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I've gotten this wrong twice now. I still don't see how D is correct. I didn't really like any of the choices.

If I were the author and someone challenged me with D, I would say, "The Baja turtles could be mating at BOTH the Japan site and the Atlantic. Just because the turtles resemble the Atlantic kind doesn't mean they can't also resemble the Japanese kind.

I liked C because I think it's very reasonable to assume a rough correlation between number of turtles and number of nesting sites. If a site has 1 million turtles, I expect to find more nesting sites than if it had 1 turtle. Although the reason I didn't like C was because of the possibility that the Baja turtles could have multiple hatching sites elsewhere that are growing and compensating for the decrease in Japan.

Dave Killoran, elsewhere on the forum, posted about not being clinically logical on Weaken questions and allow some wiggle room. I think that's what I'm doing here.

I could see how D could be the clear answer if the stimulus had said it is impossible for Baja turtles to reach the Atlantic but it doesn't say that. Assuming you know Baja is near Central America, why can't the turtles swim around Argentina and hatch in the South Atlantic in addition to Japan? That would explain the genetic similarities and not weaken the argument.
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How do you know which part of the stimulus is the conclusion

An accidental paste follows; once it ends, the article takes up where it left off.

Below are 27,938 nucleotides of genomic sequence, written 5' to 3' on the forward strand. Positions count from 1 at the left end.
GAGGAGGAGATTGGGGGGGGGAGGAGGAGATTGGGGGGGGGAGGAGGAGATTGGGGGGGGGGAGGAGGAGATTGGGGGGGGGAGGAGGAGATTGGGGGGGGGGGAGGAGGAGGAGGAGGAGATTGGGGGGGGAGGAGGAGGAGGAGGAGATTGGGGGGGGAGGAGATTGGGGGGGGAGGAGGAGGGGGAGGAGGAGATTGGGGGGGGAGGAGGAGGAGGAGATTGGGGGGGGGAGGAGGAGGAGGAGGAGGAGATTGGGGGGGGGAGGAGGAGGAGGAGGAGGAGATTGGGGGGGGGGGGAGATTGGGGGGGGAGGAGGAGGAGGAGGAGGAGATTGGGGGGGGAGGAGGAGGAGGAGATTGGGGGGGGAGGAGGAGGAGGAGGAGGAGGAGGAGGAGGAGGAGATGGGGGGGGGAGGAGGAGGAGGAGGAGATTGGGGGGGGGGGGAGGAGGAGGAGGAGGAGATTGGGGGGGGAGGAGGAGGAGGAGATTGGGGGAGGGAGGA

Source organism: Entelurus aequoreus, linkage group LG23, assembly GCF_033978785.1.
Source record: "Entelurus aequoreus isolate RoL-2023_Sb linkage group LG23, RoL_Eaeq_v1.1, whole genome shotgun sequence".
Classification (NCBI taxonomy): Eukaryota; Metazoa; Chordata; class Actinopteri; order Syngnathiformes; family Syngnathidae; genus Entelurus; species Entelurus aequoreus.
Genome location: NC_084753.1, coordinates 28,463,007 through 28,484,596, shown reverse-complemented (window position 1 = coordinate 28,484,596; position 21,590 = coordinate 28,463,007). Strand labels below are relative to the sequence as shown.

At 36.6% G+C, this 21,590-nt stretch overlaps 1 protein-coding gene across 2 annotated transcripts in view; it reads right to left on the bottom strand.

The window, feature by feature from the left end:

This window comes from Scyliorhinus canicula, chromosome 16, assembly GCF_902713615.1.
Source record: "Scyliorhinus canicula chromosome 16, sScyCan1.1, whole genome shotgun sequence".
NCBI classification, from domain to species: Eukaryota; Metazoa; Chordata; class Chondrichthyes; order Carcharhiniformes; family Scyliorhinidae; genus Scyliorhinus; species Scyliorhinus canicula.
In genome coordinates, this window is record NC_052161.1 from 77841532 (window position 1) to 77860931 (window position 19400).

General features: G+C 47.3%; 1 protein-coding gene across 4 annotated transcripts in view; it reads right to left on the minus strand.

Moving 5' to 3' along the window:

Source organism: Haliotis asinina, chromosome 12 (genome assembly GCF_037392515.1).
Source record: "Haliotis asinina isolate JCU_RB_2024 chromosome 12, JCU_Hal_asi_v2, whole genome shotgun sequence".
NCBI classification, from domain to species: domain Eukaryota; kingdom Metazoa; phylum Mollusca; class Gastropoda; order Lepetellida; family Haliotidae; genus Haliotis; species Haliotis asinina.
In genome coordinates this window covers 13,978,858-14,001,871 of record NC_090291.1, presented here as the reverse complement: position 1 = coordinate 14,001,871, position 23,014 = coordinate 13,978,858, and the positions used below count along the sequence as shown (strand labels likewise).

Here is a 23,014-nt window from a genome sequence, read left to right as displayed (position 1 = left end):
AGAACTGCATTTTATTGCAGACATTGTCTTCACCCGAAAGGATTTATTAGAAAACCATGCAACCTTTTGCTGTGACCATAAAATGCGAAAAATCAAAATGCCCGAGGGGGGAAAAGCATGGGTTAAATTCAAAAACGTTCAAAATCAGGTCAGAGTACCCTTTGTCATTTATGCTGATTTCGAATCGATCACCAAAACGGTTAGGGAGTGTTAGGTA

Robert Carroll
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The stimulus sets up that a 95% match in DNA indicates a commonality of origin. Answer choice (D) shows that, if we consider 95% DNA match to indicate that, we now have the same level of matching in another population, so either the 95% matching wasn't a good standard, or else there's just as much evidence of an Atlantic origin, weakening the argument either way.

For answer choice (C), there is no indication in the stimulus that there even are any Baja nesting sites. Some turtles feed near the Baja peninsula, but there may be 0 nesting sites there. So saying there are fewer nesting sites there isn't going to weaken the argument, but be perfectly consistent with it.


"New evidence suggests" means "this evidence helps show the following", so whatever the evidence supposedly suggests would be the conclusion.

Robert Carroll

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